While many have their doubts (and justly so), others see digital as the next business superhero, swooping in to chat flawlessly with your customers when they need support at 3 a.m., discovering how to drop your fleet management costs from 15 cents a mile to three cents per truck, and delivering goods within minutes via drones.
And if you’re in to predicting digital disrupters, “blockchain” was the second top search term overtaking “bitcoin” on the Gartner website in February 2018; the year before it was barely on the radar.
Maybe you’re not sure what to think, and that’s OK, too. But what we know for sure is that with all of its benefits and potential pitfalls, digital will need strong leaders to drive and balance the right results.
Some organizations are ahead of the curve. Companies like PwC have an app for that, as well to lead executives through the steps of assessing their employee base, advancing their knowledge, adding new talent to the pool and accelerating acceptance. But even the folks at ZDNet, known for business technology news, know that digital transformation isn’t an IT challenge alone. Leadership is critical to success, its reporters say. “I would even argue that no leadership means no change and no transformation,” writes Sven Denecken, global vice president of strategy for S4/HANA at SAP.
And yet, PwC’sDigital IQ Survey shows that 60 percent of executives lack skilled teams, 45 percent have slow or inflexible processes, 51 percent lack new data and technology integration and 63 percent use outdated or obsolete technology themselves. It’s a daunting hill to climb, especially when leaders are asking the employees in their company to give up a measure of control in order to keep up with technology advances.
With all of its benefits, digital will undoubtedly come with risks that will test even the most capable leaders. (We’ll catch you up here with some quick coverage).
For example, we’re already seeing examples where digital tools and artificial intelligence have run amok.
Take the AI marketing platform called Albert. In some cases, users have tried to control the AI by overriding its suggested algorithms in favor of what they think is best – the human intervention results underperformed the machine when left to its own devices.
The lesson: human judgment must be balanced with trusting the software to do its thing. And experimentation with AI and other digital capabilities like blockchain will be key in truly understanding their performance and results.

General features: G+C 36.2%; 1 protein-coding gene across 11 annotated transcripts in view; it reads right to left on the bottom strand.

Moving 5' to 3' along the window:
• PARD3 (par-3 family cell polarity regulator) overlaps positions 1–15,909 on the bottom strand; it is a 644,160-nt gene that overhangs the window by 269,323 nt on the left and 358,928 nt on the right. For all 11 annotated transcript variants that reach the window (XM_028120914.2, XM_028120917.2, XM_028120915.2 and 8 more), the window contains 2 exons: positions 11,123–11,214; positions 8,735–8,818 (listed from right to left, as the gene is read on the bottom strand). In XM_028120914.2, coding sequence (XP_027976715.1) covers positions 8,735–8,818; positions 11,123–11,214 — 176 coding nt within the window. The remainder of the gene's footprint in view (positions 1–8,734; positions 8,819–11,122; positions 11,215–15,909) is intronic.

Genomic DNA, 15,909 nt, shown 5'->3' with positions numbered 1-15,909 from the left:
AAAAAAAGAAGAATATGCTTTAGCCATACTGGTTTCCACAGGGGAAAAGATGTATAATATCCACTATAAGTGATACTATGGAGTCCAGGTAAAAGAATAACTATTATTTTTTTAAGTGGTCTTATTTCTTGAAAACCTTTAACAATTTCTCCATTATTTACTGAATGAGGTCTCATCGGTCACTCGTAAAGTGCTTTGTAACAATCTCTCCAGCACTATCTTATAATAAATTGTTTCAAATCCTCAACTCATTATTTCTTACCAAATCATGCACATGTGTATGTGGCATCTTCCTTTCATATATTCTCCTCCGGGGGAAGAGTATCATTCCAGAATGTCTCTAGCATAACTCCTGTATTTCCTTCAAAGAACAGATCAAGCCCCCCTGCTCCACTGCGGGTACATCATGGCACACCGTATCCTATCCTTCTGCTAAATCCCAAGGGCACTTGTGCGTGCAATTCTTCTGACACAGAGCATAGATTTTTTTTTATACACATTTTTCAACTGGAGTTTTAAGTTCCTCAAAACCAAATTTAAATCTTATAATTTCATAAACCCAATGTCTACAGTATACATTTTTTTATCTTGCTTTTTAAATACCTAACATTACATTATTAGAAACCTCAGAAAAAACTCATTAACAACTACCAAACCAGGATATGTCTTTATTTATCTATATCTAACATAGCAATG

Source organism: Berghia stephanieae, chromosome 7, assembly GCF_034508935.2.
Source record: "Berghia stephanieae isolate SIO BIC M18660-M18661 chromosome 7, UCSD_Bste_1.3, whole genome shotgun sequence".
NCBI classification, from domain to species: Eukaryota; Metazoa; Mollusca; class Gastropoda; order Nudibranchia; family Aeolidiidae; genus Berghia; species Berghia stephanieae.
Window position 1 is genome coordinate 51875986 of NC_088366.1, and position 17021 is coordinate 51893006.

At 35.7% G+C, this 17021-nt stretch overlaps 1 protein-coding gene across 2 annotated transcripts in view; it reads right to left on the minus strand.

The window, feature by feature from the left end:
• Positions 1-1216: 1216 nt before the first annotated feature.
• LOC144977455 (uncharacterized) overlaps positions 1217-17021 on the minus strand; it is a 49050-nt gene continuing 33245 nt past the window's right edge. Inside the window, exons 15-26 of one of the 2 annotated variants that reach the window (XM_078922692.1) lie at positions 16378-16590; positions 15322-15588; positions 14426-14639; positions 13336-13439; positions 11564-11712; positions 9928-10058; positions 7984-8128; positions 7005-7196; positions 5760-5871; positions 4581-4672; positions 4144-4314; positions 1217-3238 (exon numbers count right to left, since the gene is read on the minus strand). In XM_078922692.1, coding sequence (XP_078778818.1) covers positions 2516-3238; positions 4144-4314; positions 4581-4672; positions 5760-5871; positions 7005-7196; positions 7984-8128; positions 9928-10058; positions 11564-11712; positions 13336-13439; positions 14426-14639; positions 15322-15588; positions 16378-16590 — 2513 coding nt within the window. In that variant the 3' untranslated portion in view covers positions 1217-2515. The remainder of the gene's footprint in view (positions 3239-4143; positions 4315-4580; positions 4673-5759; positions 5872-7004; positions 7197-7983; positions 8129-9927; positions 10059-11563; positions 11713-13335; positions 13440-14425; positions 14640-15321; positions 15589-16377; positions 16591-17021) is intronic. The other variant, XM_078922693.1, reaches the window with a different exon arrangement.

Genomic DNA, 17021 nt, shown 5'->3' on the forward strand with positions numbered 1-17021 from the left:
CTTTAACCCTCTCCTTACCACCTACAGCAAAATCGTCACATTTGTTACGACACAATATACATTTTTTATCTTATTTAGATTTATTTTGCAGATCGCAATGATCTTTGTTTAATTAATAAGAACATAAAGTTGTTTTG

This puts another onus on leaders. They must allow for and encourage their teams to test to trust the technology and to understand its impacts, both good and bad.
Now that we’ve considered both sides of the digital coin, we can share some tips to help leaders prepare.
The best place to start, says Denecken, is by recognizing your employees’ value as individuals rather than the job they can do. After all, machines may soon crowd out any one position, but that doesn’t mean it’s in the company’s best interests to simply hand that worker a pink slip and a severance package.
Once you understand people at their contribution level, you have the tools to make the immediate moves this digital transformation demands. Adapt is the new watchword: leaders who model adaptability will help others embrace it as well.
The bottom line: senior leaders will be the key drivers of successful integration of digital capabilities that will supercharge the humans who will use it in the future as a business performance enhancer.
Ironically, it’s an older tried-and-true approach that will steer leaders through these times:
Recognize these? Yes, they are Harvard professor John Kotter’s eight steps for change management, a familiar process for more than four decades now. Business strategist and futurist Dion Hinchcliffe adds network leadership to the mix as well: using workers, business partners and industry contacts for leverage. “Leading through the network is the only way to tap into broad enough talent, diverse ideas, and local action to accomplish the large scale changes that must be achieved today,” Hinchcliffe writes.
By leaning on a personal network, you can leverage additional talent, apply new technical innovations and quickly adapt your business strategy to digital shifts. To establish this network, however, you need to engage across the organization and both upward and downward by sharing your knowledge and actively empowering your people to change their approaches.
Need a hand getting your leadership skills up to par on these emerging issues? IOCI helps organizations anticipate business trends and prepare their leaders to leverage them.
Plus, learn more about digital transformation in IOCI’s white paper on AI.
Marialane Schultz is the founder of IOCI. She helps individuals and organizations perform at their best, do meaningful work and be impactful through customized coaching and consulting engagements.